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Agomelatine as effective as other antidepressants, better tolerated

Agomelatine as effective as other antidepressants, better tolerated

By Rob Goodier

NEW YORK (Reuters Health) - Agomelatine, a new melatonergic antidepressant, appears to be as effective as standard antidepressants and may be better tolerated, according to the researchers behind a new meta-analysis.

Still, agomelatine is pricey and should be considered a second-line treatment for patients who do not respond well to other drugs, said Dr. David Taylor, who led the work.

"Consider agomelatine in those intolerant to sedation, nausea, insomnia or sexual adverse effects caused by other antidepressants," Dr. Taylor, from King's College London, told Reuters Health by email. "The need for LFT (liver function tests) monitoring also restricts the use of agomelatine, although I do not believe it is inherently more hepatotoxic than any other antidepressant."

Agomelatine is sold as Valdoxan in Europe, but has not been approved in the U.S. Dr. Taylor has received personal fees and grants from Servier Laboratories, which developed the drug, though the new study did not have specific funding.

The researchers, whose findings were published online March 19 in BMJ, analyzed 20 trials with a total of 7,460 participants. Eleven trials had been published, four were from the European Medicines Agency and five from the manufacturer.

The team found that agomelatine performed significantly better than a placebo with an effect size of 0.24. And the drug was equally as effective as other antidepressants with a standardized mean difference of 0.00.

Overall, patients were no more likely to discontinue agomelatine than either placebo or active comparators. However, patients on agomelatine were significantly less likely to stop treatment due to adverse events than were those on other antidepressants (relative risk, 0.61).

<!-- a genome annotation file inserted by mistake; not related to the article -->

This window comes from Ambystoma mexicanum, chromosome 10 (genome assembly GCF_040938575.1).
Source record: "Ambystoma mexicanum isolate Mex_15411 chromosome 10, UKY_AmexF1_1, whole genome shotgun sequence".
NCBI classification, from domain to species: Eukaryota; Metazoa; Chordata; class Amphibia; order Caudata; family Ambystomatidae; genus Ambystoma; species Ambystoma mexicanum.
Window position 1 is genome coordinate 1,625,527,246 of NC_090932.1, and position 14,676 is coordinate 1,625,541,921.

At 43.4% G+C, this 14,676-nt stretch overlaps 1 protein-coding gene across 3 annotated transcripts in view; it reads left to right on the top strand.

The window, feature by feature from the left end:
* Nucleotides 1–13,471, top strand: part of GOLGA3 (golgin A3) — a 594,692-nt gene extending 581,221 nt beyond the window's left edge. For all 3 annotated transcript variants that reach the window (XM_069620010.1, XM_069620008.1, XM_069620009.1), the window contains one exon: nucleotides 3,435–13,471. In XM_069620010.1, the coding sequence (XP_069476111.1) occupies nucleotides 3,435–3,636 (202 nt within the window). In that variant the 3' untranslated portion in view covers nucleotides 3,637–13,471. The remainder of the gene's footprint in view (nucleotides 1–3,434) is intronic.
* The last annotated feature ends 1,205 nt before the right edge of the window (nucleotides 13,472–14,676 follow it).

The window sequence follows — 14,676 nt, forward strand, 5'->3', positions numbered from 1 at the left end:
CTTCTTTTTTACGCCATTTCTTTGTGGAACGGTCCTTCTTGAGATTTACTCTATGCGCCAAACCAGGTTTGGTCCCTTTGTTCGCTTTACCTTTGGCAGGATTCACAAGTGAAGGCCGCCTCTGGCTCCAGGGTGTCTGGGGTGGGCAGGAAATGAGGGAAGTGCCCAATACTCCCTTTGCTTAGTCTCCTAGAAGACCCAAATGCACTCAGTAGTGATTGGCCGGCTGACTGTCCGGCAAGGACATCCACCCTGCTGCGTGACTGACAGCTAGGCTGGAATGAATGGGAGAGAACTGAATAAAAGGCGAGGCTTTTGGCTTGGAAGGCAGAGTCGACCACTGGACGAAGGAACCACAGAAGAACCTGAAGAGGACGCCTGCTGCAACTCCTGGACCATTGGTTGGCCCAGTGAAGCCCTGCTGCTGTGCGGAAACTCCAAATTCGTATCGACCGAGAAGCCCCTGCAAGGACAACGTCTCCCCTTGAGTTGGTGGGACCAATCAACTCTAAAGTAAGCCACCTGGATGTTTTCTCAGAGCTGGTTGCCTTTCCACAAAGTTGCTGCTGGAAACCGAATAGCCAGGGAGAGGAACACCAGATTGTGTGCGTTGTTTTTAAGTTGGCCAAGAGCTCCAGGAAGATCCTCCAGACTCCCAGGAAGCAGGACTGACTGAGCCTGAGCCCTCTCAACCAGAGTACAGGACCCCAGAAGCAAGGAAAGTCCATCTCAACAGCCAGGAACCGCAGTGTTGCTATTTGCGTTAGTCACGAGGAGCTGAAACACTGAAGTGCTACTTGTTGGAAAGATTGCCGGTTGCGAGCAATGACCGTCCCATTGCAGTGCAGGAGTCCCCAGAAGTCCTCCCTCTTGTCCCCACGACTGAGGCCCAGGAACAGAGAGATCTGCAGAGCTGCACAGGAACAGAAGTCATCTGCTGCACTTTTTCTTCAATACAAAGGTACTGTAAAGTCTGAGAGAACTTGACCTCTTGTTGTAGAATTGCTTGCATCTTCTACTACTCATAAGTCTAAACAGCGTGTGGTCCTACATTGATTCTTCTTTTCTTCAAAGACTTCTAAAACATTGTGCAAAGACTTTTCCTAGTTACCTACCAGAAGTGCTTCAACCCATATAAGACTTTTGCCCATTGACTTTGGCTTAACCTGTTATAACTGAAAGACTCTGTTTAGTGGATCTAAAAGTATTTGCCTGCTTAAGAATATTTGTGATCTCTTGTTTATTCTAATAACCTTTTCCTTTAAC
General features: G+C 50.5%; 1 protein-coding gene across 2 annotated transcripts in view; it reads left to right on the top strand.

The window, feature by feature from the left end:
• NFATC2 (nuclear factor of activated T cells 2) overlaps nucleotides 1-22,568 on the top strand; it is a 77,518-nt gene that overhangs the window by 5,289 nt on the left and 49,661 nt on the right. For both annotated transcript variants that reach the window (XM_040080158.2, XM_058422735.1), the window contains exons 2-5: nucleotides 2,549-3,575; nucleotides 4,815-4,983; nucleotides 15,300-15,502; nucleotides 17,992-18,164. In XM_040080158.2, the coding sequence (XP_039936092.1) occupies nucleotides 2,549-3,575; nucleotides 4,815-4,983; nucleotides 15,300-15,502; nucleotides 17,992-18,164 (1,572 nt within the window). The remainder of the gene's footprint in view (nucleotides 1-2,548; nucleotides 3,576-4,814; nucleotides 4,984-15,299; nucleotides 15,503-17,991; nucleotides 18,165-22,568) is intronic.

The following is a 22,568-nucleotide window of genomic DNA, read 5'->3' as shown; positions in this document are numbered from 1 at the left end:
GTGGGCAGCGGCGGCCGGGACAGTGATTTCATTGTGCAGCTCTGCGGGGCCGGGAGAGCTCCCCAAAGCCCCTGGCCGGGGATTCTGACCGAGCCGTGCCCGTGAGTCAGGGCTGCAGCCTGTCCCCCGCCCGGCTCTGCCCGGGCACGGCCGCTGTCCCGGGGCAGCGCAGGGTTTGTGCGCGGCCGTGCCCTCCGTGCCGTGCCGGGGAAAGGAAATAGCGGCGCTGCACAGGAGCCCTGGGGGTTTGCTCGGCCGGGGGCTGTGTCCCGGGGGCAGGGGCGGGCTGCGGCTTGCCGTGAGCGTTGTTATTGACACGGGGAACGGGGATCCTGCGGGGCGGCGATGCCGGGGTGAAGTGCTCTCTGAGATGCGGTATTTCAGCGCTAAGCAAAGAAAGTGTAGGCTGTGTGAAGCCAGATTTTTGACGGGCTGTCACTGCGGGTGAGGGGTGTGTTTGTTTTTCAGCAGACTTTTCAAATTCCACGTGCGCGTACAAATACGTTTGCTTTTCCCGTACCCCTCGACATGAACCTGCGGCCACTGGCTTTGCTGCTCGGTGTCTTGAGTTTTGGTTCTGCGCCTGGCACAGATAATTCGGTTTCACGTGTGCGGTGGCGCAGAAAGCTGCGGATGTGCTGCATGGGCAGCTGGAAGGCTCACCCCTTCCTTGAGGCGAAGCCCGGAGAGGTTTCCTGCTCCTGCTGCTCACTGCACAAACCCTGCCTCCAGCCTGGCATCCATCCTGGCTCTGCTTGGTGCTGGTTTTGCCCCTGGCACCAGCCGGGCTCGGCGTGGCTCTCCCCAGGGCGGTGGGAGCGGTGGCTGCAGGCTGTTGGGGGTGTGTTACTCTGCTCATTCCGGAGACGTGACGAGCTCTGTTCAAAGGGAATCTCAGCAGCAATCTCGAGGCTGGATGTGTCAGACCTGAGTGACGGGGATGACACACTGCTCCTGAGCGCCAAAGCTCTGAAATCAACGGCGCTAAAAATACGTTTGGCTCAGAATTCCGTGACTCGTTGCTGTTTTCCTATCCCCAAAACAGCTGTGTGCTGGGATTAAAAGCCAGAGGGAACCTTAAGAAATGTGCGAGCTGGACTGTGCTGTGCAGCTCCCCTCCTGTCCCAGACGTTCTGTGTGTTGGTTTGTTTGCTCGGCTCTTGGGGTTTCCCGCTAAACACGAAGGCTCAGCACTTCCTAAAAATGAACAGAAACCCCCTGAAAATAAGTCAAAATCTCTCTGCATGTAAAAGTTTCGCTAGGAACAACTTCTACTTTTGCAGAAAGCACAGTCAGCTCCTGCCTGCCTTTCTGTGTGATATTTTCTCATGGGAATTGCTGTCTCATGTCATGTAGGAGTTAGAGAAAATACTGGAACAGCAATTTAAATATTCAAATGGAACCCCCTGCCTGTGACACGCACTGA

The risk of bias was low, the researchers say, although published studies were more likely to find benefits than were unpublished ones.

In an editorial published with the study, Dr. Gilles Ambresin from the University of Lausanne, Switzerland, notes that while agomelatine may be as effective as other antidepressants, that effect is still only slightly better than placebo.

In general, he writes, antidepressants trump placebo only for patients with severe depression.

"I would encourage colleagues treating patients with depression not to forget to consider psychotherapy for mild or moderate depression and as a combined treatment for severe depression," Dr. Ambresin added in an email to Reuters Health. "Psychotherapy is recommended in current guidelines and is often patients' preferred first treatment."

Dr. Surendra Singh, a psychiatrist at the University of Wolverhampton in the UK who was not involved in the study, raised a number of concerns about its methods.

"The conclusion that agomelatine is significantly more effective than placebo should have been further qualified in statistical and/or clinical terms as statistically significant () results do not necessarily translate into clinical superiority based on generally perceived criteria (for effect size), including the one advocated by the Cochrane Group for anti-depressant medications," said Dr. Singh, who led an earlier meta-analysis on agomelatine that also found a small effect size.

In addition, Dr. Singh pointed out, a lack of difference in efficacy measurements does not imply equivalence, statistically speaking. "There are statistical methods to test equivalence of efficacy parameters and that should have been used to support this specific claim," Dr. Singh said.

SOURCE: http://bit.ly/1jVE5nk and http://bit.ly/1r8ELGQ

BMJ 2014.

 
 
 
 
                 
 
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